Businesses are valuable assets. Like all assets, they are part of the divorce process. Establishing the value of a marital business is a vital element when it comes to divorce property division matters. Therefore, an experienced Las Vegas business valuation attorney knows that hiring a business valuator is an important first step.
Business valuators are professionals who specialize in assessing the worth of a business. They gather numerous financial and operating reports and conduct a thorough analysis. Then they provide a written report of their findings. Business valuation reports may contain more than one value amount. These can include investment, buyout, book, and cash values.
A business valuation also includes any intangible assets owned or controlled by the business. The value of licenses, patents, trademarks, intellectual property rights, or a celebrity name are often understated. This is common in the technology and entertainment industries. It is also prevalent with professionals going through a divorce. Additionally, a business valuation considers:
- Past and present financial earnings
- Balance sheet condition
- The competitor landscape
- Current industry trends
- The value of real property, if any
There are approximately 5,000 business valuators in the United States. Each has one or more forms of qualifications. Importantly, the Clark County Family Court does not certify all business valuators. They need court certification to testify, or their reports to be evidence, in family court cases. Our divorce law firm only retains court certified business valuation experts on your behalf.
Business Valuation Reports
Once compiled, the valuator issues a formal report. Assigning a value to a business is a sophisticated exercise. Reputable valuators may each come to different conclusions. While it’s unlikely to come to the exact same values, business valuations should appear in the same range. It’s not unusual for the Las Vegas divorce attorneys representing both parties to agree on the business valuator. However, if they can’t agree, each spouse hires their own independent one.
Understanding the limits of what a business valuator does and does not do is essential. Business valuators prepare their reports using existing financial and market data. They do not question the data nor seek to locate any hidden assets. So hiring a forensic accountant may be necessary if fraud is suspected.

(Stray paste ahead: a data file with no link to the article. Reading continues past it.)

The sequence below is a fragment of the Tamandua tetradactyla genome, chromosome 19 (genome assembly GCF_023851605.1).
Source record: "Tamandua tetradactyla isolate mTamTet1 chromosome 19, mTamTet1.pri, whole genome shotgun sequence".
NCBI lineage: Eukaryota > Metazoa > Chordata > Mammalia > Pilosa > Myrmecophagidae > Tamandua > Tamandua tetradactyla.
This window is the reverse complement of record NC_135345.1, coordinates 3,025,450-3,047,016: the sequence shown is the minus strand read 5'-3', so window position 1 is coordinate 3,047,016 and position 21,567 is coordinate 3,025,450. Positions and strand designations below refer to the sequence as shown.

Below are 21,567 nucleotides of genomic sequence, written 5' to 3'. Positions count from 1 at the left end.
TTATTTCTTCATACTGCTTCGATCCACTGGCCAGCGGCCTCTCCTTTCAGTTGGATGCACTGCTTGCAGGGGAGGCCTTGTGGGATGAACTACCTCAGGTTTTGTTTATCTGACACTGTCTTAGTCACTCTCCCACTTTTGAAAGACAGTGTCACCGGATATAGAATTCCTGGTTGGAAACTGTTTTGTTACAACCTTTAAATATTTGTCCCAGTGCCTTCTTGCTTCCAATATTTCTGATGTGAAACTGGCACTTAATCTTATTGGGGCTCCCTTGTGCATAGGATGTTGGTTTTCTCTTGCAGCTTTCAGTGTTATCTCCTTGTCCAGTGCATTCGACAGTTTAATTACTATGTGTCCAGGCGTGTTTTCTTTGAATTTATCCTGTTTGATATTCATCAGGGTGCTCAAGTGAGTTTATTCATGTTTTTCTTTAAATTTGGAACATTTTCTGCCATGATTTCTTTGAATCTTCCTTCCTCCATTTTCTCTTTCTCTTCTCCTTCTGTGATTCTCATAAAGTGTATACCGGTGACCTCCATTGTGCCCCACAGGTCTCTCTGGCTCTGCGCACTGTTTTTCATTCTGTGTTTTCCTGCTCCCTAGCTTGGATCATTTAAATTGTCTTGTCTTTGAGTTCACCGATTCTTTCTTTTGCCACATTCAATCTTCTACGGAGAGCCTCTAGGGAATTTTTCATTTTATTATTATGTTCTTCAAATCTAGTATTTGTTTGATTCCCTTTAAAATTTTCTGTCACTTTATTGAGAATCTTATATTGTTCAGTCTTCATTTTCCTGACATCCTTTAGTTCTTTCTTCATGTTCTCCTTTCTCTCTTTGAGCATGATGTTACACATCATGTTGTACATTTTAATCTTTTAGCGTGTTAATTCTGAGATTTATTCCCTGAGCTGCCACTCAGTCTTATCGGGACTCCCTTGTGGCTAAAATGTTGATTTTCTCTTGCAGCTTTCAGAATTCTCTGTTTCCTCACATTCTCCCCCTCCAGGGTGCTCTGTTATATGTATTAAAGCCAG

The Value of Goodwill
Goodwill is an intangible asset of a business. In simple terms, it’s the value assigned to a business for continuing operations and maintaining a means to generate income. For example, a business has a net book value of $5,000,000. But the appraisal value is $6,000,000. This means the value of goodwill is the $1,000,000 difference. There is often a direct link between the goodwill value and the business owner(s). It’s even stronger for “working owners” because revenue generation requires their personal efforts. Professional practices such as medical, legal, financial advisers, CPAs, brokerages, etc. value differently than other businesses because goodwill is usually a key asset.
Las Vegas Business Valuation Attorney
Thoroughly understanding the business valuation process is important. But what’s even more important is knowing who the business valuator is. Each valuator has unique tendencies. Divorce attorneys Jennifer V. Abrams and Vincent Mayo have extensive histories with many local business valuators. They know the ins-and-outs of business valuations and those who provide them. Most importantly, they use their knowledge to your advantage. Contact our office at 702-222-4021 for a courtesy phone consultation at no charge. One of our Nevada State Bar Board Certified divorce attorneys will be glad to speak with you.